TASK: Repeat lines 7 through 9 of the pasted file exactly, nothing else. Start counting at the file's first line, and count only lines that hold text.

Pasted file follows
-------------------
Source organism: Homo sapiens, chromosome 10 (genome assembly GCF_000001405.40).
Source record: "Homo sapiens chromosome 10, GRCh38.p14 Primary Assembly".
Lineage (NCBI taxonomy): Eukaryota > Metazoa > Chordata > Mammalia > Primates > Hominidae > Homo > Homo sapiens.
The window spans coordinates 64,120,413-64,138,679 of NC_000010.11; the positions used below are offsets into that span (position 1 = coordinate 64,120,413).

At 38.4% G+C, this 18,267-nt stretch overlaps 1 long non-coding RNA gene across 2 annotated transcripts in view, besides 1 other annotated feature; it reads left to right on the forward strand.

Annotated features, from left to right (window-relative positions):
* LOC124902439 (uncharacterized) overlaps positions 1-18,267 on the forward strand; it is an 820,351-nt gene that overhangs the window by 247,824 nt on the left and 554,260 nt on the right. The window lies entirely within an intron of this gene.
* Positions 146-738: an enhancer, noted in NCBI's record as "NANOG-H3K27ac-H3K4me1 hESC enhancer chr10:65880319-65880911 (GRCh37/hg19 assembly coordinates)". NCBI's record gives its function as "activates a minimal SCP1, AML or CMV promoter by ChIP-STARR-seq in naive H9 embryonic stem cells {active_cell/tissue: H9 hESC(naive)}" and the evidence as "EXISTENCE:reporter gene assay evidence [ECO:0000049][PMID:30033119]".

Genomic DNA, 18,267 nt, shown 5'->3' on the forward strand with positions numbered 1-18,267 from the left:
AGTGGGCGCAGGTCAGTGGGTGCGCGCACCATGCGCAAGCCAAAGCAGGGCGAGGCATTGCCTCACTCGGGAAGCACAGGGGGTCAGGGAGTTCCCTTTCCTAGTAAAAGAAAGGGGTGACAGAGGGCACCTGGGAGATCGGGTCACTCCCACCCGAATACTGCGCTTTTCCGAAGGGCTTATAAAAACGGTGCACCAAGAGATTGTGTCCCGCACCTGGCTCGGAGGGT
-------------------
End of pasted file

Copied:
* LOC124902439 (uncharacterized) overlaps positions 1-18,267 on the forward strand; it is an 820,351-nt gene that overhangs the window by 247,824 nt on the left and 554,260 nt on the right. The window lies entirely within an intron of this gene.
* Positions 146-738: an enhancer, noted in NCBI's record as "NANOG-H3K27ac-H3K4me1 hESC enhancer chr10:65880319-65880911 (GRCh37/hg19 assembly coordinates)". NCBI's record gives its function as "activates a minimal SCP1, AML or CMV promoter by ChIP-STARR-seq in naive H9 embryonic stem cells {active_cell/tissue: H9 hESC(naive)}" and the evidence as "EXISTENCE:reporter gene assay evidence [ECO:0000049][PMID:30033119]".

Genomic DNA, 18,267 nt, shown 5'->3' on the forward strand with positions numbered 1-18,267 from the left: